[conspire] Breezy Badger/configure something
nick at zork.net
Tue Jan 3 19:34:47 PST 2006
On 03Jan2006 06:13PM (-0800), Rick Moen wrote:
> Hoping to close the loop:
> > Why isn't gcc on my $PATH? I know it's installed.
> I'll bet it _isn't_. Here's why I would guess that:
> http://ubuntuforums.org/archive/index.php/t-3642.html says...
[much ignorance of Ubuntu's/Debian's font of packaged software snipped]
> > Well... you can also obviously get it from their repository, in package
> > called 'build-essential', by simply running 'apt-get install build-essential'
Then Rick wrote again:
> "build-essential" is, if memory serves, a meta-package the installation
> of which pulls down onto your system a good selection of software-build
I actually tend to ignore the actual package names used to install
development tools. Why? Because apt-get build-dep is a fantastic way
to install a *complete* set of build dependencies for a particular
To make use of it, you first have to make sure that you have "deb-src"
entries in your /etc/apt/sources.list file. For Ubuntu, there may be a
selection in the package management tools, but I typically do it
manually with lines such as the following:
deb-src http://archive.ubuntu.com/ubuntu breezy main
deb-src http://archive.ubuntu.com/ubuntu breezy universe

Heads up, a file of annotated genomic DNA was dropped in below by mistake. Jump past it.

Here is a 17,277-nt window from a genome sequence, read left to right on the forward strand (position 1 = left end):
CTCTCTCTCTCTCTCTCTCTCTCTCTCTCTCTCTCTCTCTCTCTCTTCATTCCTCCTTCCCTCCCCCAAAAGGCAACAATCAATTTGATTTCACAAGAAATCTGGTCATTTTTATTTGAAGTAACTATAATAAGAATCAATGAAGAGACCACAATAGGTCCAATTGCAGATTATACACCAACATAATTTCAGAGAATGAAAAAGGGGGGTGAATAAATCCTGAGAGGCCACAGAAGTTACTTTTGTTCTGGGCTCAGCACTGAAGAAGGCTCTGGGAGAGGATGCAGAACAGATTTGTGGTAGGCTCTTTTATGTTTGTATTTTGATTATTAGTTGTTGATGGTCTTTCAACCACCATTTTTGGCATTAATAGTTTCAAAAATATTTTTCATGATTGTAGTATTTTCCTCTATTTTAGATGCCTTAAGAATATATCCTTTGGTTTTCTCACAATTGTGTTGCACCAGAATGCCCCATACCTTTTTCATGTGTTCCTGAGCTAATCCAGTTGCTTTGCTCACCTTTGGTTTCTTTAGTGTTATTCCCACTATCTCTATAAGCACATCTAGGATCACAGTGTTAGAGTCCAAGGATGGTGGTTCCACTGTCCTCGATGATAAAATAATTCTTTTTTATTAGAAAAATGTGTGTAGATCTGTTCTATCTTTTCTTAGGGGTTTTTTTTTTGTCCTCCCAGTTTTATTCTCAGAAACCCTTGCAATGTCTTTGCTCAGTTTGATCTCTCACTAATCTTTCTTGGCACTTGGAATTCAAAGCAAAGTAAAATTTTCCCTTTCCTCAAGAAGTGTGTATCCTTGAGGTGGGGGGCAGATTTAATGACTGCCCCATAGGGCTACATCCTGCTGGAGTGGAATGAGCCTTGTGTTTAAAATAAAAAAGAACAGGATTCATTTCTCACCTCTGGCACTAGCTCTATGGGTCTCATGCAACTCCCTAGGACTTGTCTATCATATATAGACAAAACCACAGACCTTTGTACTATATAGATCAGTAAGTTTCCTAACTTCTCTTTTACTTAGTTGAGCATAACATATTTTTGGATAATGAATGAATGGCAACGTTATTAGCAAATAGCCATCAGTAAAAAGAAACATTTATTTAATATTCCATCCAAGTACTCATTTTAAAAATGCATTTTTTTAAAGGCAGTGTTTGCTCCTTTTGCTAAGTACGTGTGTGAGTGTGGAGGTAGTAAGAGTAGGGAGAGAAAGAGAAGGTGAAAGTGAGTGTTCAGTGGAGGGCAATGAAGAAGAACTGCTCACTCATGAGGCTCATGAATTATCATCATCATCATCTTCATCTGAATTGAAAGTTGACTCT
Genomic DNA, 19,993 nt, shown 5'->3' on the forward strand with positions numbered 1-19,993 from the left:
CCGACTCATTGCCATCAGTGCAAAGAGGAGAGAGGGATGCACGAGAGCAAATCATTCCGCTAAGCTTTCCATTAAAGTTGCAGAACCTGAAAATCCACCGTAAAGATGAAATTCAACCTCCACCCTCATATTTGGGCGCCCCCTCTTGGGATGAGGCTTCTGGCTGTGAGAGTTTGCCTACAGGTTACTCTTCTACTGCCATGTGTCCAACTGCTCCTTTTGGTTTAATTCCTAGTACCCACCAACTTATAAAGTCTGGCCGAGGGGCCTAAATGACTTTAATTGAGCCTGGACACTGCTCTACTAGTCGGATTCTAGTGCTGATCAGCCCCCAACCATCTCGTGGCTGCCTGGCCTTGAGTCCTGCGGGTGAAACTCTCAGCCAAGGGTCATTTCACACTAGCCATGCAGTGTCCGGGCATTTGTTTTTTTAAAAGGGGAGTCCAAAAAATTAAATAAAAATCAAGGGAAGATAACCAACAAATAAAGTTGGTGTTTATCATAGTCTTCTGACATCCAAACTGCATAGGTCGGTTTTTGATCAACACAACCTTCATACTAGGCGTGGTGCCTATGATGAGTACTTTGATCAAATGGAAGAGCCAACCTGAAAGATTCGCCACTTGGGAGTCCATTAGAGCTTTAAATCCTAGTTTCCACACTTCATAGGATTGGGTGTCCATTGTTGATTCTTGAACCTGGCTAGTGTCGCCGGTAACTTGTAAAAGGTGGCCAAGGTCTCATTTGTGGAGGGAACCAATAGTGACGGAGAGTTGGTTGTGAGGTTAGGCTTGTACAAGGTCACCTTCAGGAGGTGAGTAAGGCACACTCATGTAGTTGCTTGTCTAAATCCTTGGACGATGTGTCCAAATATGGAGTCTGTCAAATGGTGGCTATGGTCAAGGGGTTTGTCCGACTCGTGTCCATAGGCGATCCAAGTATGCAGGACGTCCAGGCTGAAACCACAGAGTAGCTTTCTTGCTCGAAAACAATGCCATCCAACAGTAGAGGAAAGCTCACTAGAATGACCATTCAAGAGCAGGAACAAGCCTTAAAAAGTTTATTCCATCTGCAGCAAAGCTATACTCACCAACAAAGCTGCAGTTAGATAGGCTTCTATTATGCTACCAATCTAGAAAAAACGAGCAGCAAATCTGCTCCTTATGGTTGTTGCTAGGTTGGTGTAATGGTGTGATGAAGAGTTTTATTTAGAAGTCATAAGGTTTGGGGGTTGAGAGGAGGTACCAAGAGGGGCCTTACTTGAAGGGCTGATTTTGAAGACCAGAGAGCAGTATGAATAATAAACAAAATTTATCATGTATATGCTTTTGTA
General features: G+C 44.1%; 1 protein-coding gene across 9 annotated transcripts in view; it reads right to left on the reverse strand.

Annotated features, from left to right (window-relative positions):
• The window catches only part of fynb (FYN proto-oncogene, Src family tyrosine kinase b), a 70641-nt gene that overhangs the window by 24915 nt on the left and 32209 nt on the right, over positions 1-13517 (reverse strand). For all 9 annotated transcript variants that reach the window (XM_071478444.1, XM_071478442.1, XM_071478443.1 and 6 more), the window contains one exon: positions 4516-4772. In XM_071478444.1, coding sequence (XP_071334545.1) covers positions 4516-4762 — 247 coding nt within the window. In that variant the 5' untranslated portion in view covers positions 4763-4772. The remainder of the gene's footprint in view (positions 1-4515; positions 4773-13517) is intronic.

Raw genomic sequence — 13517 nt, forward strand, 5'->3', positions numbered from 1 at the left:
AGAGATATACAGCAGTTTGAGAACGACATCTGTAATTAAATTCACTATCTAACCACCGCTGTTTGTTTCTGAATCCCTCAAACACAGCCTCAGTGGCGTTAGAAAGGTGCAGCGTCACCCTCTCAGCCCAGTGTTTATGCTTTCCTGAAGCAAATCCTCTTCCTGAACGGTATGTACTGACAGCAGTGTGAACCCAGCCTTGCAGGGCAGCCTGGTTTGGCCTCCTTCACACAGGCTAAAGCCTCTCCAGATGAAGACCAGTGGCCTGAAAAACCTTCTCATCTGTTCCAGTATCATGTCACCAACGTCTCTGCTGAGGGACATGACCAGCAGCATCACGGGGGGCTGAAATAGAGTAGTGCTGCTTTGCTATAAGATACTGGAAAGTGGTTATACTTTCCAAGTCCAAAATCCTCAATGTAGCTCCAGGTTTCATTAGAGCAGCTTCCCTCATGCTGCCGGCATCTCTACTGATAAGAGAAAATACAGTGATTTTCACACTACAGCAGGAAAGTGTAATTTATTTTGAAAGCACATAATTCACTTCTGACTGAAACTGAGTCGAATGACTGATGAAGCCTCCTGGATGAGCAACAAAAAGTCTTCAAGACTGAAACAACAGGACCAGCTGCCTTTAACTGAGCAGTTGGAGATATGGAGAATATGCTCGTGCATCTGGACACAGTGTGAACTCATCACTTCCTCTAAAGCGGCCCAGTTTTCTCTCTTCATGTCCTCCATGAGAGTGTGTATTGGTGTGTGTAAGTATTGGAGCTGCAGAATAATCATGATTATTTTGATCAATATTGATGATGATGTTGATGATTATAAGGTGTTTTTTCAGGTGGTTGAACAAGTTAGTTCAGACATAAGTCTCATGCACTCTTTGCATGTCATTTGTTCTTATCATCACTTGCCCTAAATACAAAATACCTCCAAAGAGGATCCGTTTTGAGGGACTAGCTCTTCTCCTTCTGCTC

Once these are installed, and "sudo apt-get update" run, it is possible
to install all of the necessary tools to build, say, vim by running
"sudo apt-get build-dep vim". Note that this goes by source package
name and not the resulting binary package. So running the build-dep
command just described will grab all the GNOME and TCL development
packages you can tolerate.
...but it will *also* install the full development toolchain, if needed.
It's very handy, and I often prime a new machine with a "sudo apt-get
build-dep glibc" just for sanity's sake.
"These people program the way Victorians dress. Nick Moffitt
It takes two hours and three assistants to put on your nick at teh.entar.net
clothes, and you have to change before dinner.
But everything is modular." -- Miles Nordin, on PAM
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